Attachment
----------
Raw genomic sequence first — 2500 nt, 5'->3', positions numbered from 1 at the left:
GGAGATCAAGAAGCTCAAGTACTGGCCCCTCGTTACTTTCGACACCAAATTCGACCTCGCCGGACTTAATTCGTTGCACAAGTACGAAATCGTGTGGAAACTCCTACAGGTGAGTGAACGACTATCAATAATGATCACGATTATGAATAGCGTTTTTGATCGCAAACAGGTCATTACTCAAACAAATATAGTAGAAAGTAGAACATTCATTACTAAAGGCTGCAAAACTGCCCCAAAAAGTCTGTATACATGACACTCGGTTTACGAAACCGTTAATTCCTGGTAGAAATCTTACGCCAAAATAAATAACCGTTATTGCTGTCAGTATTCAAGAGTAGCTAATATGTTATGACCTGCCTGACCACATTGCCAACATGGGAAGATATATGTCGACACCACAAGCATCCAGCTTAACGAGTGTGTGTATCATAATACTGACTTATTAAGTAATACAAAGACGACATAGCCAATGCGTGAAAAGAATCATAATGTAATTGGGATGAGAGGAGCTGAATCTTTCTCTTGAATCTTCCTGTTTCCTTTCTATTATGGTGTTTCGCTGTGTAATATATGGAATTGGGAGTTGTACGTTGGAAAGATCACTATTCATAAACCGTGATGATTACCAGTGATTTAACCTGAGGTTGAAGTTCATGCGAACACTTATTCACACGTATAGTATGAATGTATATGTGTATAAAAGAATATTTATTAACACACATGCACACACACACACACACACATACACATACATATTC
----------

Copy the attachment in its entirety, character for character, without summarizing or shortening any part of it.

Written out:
Raw genomic sequence first — 2500 nt, 5'->3', positions numbered from 1 at the left:
GGAGATCAAGAAGCTCAAGTACTGGCCCCTCGTTACTTTCGACACCAAATTCGACCTCGCCGGACTTAATTCGTTGCACAAGTACGAAATCGTGTGGAAACTCCTACAGGTGAGTGAACGACTATCAATAATGATCACGATTATGAATAGCGTTTTTGATCGCAAACAGGTCATTACTCAAACAAATATAGTAGAAAGTAGAACATTCATTACTAAAGGCTGCAAAACTGCCCCAAAAAGTCTGTATACATGACACTCGGTTTACGAAACCGTTAATTCCTGGTAGAAATCTTACGCCAAAATAAATAACCGTTATTGCTGTCAGTATTCAAGAGTAGCTAATATGTTATGACCTGCCTGACCACATTGCCAACATGGGAAGATATATGTCGACACCACAAGCATCCAGCTTAACGAGTGTGTGTATCATAATACTGACTTATTAAGTAATACAAAGACGACATAGCCAATGCGTGAAAAGAATCATAATGTAATTGGGATGAGAGGAGCTGAATCTTTCTCTTGAATCTTCCTGTTTCCTTTCTATTATGGTGTTTCGCTGTGTAATATATGGAATTGGGAGTTGTACGTTGGAAAGATCACTATTCATAAACCGTGATGATTACCAGTGATTTAACCTGAGGTTGAAGTTCATGCGAACACTTATTCACACGTATAGTATGAATGTATATGTGTATAAAAGAATATTTATTAACACACATGCACACACACACACACACACATACACATACATATTC